In addition to biotin supplementation, there are some things you can try to limit hair loss and encourage growth:

  • Loose hairstyles: Wear your hair down or in a loose style as often as possible. Adding tension to hair by styling it in ponytails or other up-dos may increase breakage and contribute to hair loss.
  • Stimulate your scalp: Your scalp likes to be massaged, and it encourages hair growth! [13] Using a tool or your fingers to gently massage your roots while shampooing can help stimulate your follicles and lead to hair growth. 
  • Avoid dyes and bleach: Harsh chemicals found in hair bleach and dyes should be avoided if you’re wanting to encourage hair growth. [14] 
  • Give it time: It’s frustrating having to live with hairloss, but the good news is that postpartum hair loss almost always resolves on it’s own. Your body has been through a lot of changes in the past nine or so months, so treat yourself to some self-care and give it time, your hair should restore itself before too long. 

Read more about postnatal hair loss →

Risks of Biotin

Biotin is considered a safe supplement and is a naturally occurring nutrient found in many foods, but there are two risks you should be aware of:

Interference With Lab Results

There are few risks associated with biotin intake, however it is important to note that there are potential complications with lab results when taking high doses of biotin. A 2017 warning from the FDA detailed the effects of biotin supplements on laboratory blood testing. [15] In high amounts, biotin may impact the results of hormone tests, including vitamin D, troponin, and thyroid-stimulating hormone. [15] This can lead to misdiagnosing or unnecessary treatments, so it’s important to tell your healthcare provider about any vitamins or supplements you’re taking to ensure you receive the best, most effective care.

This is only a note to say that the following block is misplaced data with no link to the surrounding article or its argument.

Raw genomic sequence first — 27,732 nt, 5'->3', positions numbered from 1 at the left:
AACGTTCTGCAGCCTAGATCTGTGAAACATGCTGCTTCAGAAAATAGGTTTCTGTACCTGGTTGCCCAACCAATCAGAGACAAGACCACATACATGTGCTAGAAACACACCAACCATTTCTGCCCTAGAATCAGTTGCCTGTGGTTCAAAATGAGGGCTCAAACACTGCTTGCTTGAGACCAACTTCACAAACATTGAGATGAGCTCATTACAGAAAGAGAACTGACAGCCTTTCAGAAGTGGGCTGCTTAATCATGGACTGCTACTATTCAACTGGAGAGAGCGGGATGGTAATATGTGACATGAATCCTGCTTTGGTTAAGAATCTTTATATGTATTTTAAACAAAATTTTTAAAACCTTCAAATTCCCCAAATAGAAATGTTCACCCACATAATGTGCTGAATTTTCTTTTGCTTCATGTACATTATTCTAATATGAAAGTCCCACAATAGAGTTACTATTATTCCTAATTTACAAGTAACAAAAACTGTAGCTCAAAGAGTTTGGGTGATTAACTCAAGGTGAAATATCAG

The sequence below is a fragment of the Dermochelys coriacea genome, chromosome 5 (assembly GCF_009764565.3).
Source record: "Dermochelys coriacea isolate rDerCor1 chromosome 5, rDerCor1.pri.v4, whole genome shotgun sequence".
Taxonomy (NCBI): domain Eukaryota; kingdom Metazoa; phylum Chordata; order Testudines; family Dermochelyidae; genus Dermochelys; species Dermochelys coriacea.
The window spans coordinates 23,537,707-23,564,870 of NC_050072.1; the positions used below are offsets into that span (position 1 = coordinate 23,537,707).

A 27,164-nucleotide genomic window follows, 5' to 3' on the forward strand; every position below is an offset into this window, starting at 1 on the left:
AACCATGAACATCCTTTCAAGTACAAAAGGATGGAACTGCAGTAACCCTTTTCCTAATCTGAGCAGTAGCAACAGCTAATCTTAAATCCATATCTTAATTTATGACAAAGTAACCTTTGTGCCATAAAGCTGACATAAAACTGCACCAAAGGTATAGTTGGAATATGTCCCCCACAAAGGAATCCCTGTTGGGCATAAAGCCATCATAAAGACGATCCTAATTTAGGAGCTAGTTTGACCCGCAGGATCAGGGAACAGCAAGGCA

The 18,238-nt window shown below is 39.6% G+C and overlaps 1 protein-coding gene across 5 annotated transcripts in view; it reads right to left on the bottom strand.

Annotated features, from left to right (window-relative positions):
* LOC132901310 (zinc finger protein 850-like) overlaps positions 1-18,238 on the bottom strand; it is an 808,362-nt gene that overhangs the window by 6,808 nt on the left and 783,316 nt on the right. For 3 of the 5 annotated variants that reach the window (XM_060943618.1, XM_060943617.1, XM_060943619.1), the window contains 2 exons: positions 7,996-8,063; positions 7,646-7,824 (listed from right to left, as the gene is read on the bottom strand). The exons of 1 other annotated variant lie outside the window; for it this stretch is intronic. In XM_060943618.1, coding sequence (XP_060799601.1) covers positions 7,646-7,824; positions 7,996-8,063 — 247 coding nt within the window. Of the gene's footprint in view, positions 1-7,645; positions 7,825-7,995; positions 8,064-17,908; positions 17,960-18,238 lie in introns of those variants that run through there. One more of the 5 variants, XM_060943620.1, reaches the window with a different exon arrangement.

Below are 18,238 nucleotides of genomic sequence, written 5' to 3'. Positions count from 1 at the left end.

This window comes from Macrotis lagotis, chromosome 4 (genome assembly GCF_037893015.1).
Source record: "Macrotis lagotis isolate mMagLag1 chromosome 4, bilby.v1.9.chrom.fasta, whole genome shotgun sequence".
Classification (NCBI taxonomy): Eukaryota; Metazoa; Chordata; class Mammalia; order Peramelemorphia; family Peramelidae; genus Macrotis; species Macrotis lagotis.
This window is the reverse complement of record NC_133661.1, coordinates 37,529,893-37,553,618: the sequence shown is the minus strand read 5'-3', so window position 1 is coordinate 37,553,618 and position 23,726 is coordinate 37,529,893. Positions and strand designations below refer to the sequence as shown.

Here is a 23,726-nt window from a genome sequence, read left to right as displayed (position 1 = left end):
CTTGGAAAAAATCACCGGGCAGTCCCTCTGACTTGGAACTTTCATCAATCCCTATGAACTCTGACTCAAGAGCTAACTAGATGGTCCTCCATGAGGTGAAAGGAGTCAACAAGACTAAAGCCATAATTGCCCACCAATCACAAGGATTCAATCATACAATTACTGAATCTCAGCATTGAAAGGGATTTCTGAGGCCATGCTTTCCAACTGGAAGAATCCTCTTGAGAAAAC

Side Effects

Other than impacting lab results, risks of biotin are very minor and include potential mild side effects. These may include nausea, upset stomach, or skin breakouts. [1] 

Is Biotin Safe to Consume While Breastfeeding?

There are a few groups that are the most likely to suffer from inadequate or deficient biotin levels, including pregnant and breastfeeding women. [1] Marginal biotin deficiency is developed in a third of pregnancies, even with normal biotin intake. [1] It’s recommended by multiple sources that breastfeeding and pregnant patients include an adequate amount of biotin (at least 30 to 35 μg/d) into their daily routine to avoid negative effects of deficiency, including hair loss, brittle nails, and skin rashes. [15-16] 

It is important to note that biotin-only supplements will usually contain higher doses in order to treat biotin deficiency hair, skin, and nail complications, so make sure you’re checking the dosage of your biotin supplement and talking with your healthcare provider before use. 

All this to say, yes, biotin is generally considered safe for breastfeeding. [1] However, you should always ask your healthcare provider before adding any new vitamins or supplements into your diet. 

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Questions to Ask Your Healthcare Provider

If you’re concerned about getting enough nutrients while breastfeeding, talk to your doctor about adding in a postnatal supplement to your routine. If you’re experiencing hair loss, brittle nails, skin rashes, or any other concerning symptoms, notify your healthcare provider and ask for their recommendations. Biotin has been deemed safe for consumption, but high amounts may not be right for everybody. If you need more support or information on breastfeeding, check out the rest of the Natalist blog. 

Key Takeaways

  • Biotin is a B-vitamin that is naturally occuring.
  • Biotin is found in foods such as egg, salmon, dairy, avocados, grains, nuts, and more.